Lean Defence

From some points of view, there will be a greatly reduced incentive for defence in the Lean Economy. States will have fewer distant interests to defend. But the evolution to the post-market settlement will bring tensions of its own. There will be competition for land. Large urban populations could quickly find themselves in some desperation for food. The fault lines of a multicultural society could mature into deep divisions. The tensions considered in the entry on population could mature under the pressures of scarcity. Urban populations will not stay put.

Among strategies that present themselves for consideration, here are four:

1. Scepticism. This is the argument that a breakdown of law and order is unlikely, and that, in any case, it should not be discussed, since this could stimulate aggressiveness, turning out to be a self-fulfilling forecast. On the other hand, it could be argued that there is already wide awareness of such events around the world, and that the acting out of resentments in the form of violence is probably not significantly held back by any lack of awareness of violence as a possibility.L21

2. Appeasement. A psychotherapist living near Totnes, Devon, argues that local preparation for an urban break-out should take the form of cultivating more food than the people of Totnes need for their own consumption so that, in the event of the arrival of groups of hungry visitors from nearby towns and cities, there will be enough food to share with them.L22

3. Participation. Here we have the darker view that local lean economies will not be able to assume that they have the benefit of peace in the landscape they live in. Disruption on a ferocious scale can be expected, and it may not settle down for many years. Defence will be a non-negotiable need. Participation in it will be shared, and some forms of this that have worked in the past are discussed in Lean Law and Order.

One thing that cannot be predicted with any confidence is the nature of warfare in the future. It may be that some states will inherit very advanced munitions; along with that, they may have computer systems with war game capability which is so realistic and authoritative that they do not need actually to fight wars, once they can accept the verdict of war games. Or if they actually exchanged their nuclear weapons and other weapons of mass destruction, there might be little sequel to speculate about. But there is a reasonable probability, consistent with Lean Logic’s line of vision, that the wars that shape the future will be local.

Firearms and ammunition are complex to manufacture, requiring an infrastructure of mining, steel-making precision-engineering, money and transport. A substantial stock of arms will be inherited from the market economy, but the demand will substantially outstrip the supply, and this will have several consequences.

First, it will confer decisive advantages to any group that has contrived to get hold of firearms. There will be little possibility of resistance to such groups, except in cases of conflict between groups similarly armed.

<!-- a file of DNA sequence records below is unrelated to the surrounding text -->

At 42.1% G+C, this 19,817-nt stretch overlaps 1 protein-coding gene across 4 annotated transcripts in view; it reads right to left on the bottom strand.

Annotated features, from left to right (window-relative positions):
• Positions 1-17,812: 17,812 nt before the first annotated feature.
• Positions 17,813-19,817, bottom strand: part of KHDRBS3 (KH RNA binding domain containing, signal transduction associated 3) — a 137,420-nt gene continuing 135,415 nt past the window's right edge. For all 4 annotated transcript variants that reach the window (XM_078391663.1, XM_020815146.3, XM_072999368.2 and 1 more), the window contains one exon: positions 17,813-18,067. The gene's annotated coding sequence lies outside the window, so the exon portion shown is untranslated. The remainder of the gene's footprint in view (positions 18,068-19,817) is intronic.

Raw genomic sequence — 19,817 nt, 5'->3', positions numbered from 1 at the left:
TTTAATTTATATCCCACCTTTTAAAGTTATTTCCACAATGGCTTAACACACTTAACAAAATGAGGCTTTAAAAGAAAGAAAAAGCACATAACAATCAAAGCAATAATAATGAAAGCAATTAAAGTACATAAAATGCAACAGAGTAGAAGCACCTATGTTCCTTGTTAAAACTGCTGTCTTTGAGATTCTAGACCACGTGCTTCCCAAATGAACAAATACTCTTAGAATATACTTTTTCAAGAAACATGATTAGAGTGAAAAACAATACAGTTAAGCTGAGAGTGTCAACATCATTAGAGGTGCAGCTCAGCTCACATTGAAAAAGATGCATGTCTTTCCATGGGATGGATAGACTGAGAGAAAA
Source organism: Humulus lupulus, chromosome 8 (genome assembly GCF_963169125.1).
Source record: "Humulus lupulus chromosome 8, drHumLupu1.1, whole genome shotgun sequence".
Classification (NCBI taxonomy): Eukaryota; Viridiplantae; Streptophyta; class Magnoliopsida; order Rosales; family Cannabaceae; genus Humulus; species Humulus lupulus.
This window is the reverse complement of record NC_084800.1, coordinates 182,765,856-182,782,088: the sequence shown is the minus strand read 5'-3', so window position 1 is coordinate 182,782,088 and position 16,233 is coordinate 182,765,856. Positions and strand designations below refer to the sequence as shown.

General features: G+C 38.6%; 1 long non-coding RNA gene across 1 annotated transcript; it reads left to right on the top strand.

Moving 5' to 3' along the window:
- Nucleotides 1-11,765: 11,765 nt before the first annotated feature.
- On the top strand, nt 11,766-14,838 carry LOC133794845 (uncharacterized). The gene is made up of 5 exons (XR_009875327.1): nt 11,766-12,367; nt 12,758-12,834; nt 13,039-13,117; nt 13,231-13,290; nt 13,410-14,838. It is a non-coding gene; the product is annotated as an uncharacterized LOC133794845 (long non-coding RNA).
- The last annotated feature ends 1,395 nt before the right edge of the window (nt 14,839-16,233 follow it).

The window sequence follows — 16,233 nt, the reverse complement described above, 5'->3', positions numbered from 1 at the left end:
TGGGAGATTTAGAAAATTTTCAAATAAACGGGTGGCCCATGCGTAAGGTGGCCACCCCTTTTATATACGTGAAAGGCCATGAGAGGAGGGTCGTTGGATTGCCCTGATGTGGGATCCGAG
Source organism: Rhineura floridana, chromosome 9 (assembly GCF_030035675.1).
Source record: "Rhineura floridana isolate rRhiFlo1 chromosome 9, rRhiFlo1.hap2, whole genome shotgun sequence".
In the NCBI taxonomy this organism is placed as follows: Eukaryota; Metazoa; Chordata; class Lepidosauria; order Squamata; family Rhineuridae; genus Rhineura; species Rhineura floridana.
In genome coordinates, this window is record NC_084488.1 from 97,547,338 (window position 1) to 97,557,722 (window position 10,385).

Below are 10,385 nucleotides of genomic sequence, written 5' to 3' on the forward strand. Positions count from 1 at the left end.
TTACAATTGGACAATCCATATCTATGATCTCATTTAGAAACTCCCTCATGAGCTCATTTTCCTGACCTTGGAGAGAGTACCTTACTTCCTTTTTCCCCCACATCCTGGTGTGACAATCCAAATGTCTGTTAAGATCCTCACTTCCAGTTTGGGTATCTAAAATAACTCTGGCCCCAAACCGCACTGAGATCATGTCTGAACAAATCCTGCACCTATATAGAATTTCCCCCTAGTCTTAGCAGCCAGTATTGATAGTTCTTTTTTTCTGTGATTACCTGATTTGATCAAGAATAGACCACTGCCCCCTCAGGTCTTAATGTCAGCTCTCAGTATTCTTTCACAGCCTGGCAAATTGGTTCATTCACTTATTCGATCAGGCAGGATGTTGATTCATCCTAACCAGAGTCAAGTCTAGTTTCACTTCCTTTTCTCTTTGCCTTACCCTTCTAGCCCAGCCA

Secondly, some groups will not have firearms, but they will still feel capable of taking on local settlements whose assets or land they want to acquire. Knives and staves are effective weapons against any group that has not substantially sacrificed normal life in the interests of defence.

Thirdly, some groups may acquire extreme weapons such as spent nuclear fuel or even plutonium extracted from it. The world’s stock of these materials is widely distributed, and it is far from secure. Moreover, the specialist electronic defence equipment which is now in use—and being developed further—to protect those stocks is unlikely to be in working order. Here we have another reminder of the need to close down the nuclear industry and to sequester its waste in the limited time that remains. Similarly, other weapons, such as gas, biological weapons and, in due course, the potential of nanotechnology, could be used. A priority for the present should be not simply to make these technologies safe under present conditions, but to make them unavailable for the future. Containment measures in full working order, and fully supplied with the necessary energy, electronics and organisation, will become less available as the need for them increases.23

4. Coalition. As soon as there is awareness that the peaceable conditions needed by local lean economies are no longer available, communities will try to form defensive coalitions. This will not be easy. Coalitions will naturally be made up of settled communities who are already on their way to local self-reliance. They will have the land, the skills, the community. The offensive groups, on the other hand, will tend to comprise people from towns and cities who lack such resources, and see no option other than to take them, by whatever means. The idea that there is enough to go round for everyone is an anachronism some 300 years behind the times. It is not only a matter of land, but the means to cultivate it in conditions where there is a lack of fuel, of traction such as horses, of secure ownership, and of the detailed complex of infrastructures and skills needed to harvest and store food to last through the year. The dark arithmetic of land and population will be recognised.